Jordyn Mihok

Alumni Spotlight: Hannah Sugrue ’20: Enterprise Account Manager at Dell EMC

Hannah Sugrue‘s summer internship with Dell turned into the start of a career in sales with one of the largest tech companies in the world.

From an outsider perspective, tech sales is assumed to be a more male-dominated industry, but through her internship Hannah found that almost all of the leaders she met were women, something that still holds true today two years later. As a rising senior, seeing those women succeeding and leading inspired her to take a full-time role.

Hannah has a set of steps to consider when it comes to ensuring a successful start to your professional career while you are still completing your undergraduate program. First, she emphasizes the importance of listening, using the resources available in the School of Business and connecting with your professors. Additionally, learning is important, going out of your comfort zone to find a new area that sparks your interest. Finally, she says, “Lean in, when it comes to a job search, you get back what you put in, so raise your hand and get involved, do your research, attend a networking event, and get engaged.”

In Hannah’s current role as an Enterprise Account Manager, she can enjoy flexibility, with the ability to work from home, maintaining a work-life balance that works for her. She works with several field teams based in New York and New Jersey to support 12 Enterprise accounts. Although she works a normal 8-5, every day is different depending on individual customers and their needs.

Thus far, she has been able to get more involved in the inner workings of the company by joining several Employee Resource Groups (ERGS). Just recently, she was named a Pillar Leader for Future Women of Sales. In this position, Hannah organizes and supports mentorships between the women of Dell’s inside sales program and those in the field. Not only has this helped the group itself grow, but the mentorships have made a difference for so many women.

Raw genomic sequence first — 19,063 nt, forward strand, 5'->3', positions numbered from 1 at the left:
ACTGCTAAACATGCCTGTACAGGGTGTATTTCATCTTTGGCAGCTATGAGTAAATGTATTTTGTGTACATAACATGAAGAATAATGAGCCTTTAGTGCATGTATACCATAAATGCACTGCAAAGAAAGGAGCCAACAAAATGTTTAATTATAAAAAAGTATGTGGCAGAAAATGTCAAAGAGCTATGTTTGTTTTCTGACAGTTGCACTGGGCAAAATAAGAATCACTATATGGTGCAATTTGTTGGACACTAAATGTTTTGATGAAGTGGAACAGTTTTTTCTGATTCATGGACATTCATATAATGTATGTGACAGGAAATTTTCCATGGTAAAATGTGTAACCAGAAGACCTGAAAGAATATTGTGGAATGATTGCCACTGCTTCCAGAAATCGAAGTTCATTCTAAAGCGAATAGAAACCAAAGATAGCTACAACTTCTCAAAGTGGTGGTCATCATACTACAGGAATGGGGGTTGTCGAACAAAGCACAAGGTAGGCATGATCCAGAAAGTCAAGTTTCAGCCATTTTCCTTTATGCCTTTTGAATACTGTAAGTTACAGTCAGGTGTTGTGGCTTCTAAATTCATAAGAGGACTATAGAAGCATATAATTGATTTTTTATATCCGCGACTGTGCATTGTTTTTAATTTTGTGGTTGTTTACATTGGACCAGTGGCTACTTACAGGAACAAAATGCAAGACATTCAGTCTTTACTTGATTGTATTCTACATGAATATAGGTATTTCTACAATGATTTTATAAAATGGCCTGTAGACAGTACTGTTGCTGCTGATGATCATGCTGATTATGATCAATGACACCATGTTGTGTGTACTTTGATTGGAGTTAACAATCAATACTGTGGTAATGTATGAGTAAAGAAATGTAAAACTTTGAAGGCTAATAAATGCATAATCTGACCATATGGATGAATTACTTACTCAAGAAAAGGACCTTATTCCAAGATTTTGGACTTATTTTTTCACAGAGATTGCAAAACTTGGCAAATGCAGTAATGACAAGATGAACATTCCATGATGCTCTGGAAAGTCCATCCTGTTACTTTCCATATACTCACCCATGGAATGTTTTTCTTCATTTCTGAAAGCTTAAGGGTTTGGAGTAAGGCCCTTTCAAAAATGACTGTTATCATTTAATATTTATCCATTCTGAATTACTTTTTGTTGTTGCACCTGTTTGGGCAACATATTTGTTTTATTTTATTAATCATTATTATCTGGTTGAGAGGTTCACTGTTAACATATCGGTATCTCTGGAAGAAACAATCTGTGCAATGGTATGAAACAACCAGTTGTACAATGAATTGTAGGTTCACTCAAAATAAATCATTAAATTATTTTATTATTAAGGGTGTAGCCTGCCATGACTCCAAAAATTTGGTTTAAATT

Finally, Hannah advises undergraduate students looking for internships or full-time roles to be open to different opportunities. “You might be surprised by what you you find,” she says, “it’s easy to be influenced by those around you so make sure to check in with yourself and allow for some self-reflection along the way.” She stresses the importance of asking yourself what you want out of your experience, what is the most important and what are non-negotiables. “There’s no wrong answer or justification needed when it comes to what you want,” she says, “Whatever it is, make sure you have your answer before you limit yourself or commit to any offer.”

Undergraduate Spotlight: Inside Whirlpool’s Real Whirled Sales Development Program

Last year, Anna Mecca ’22 began the Real Whirled Sales Development Program at Whirlpool, a multi-week immersion training experience that would prepare her for her a role in the company that would see her working with several teams.

As an intern, Anna was assigned to work with the Sales Execution Team on the Real Whirled Training Continuous Improvement Project. The main responsibility was discovering, creating, and implementing a new process for better delivery of training content to Sales Execution Representatives. While working on this project, her main goal was delivering training content in “digestible pieces” while elevating SER readiness and confidence in the market. She was able to make a lasting impact in the company, as her new approach maps out a two-part strategy that is applied over the course of 8 weeks, focusing on learning, enhancing, and applying knowledge obtained.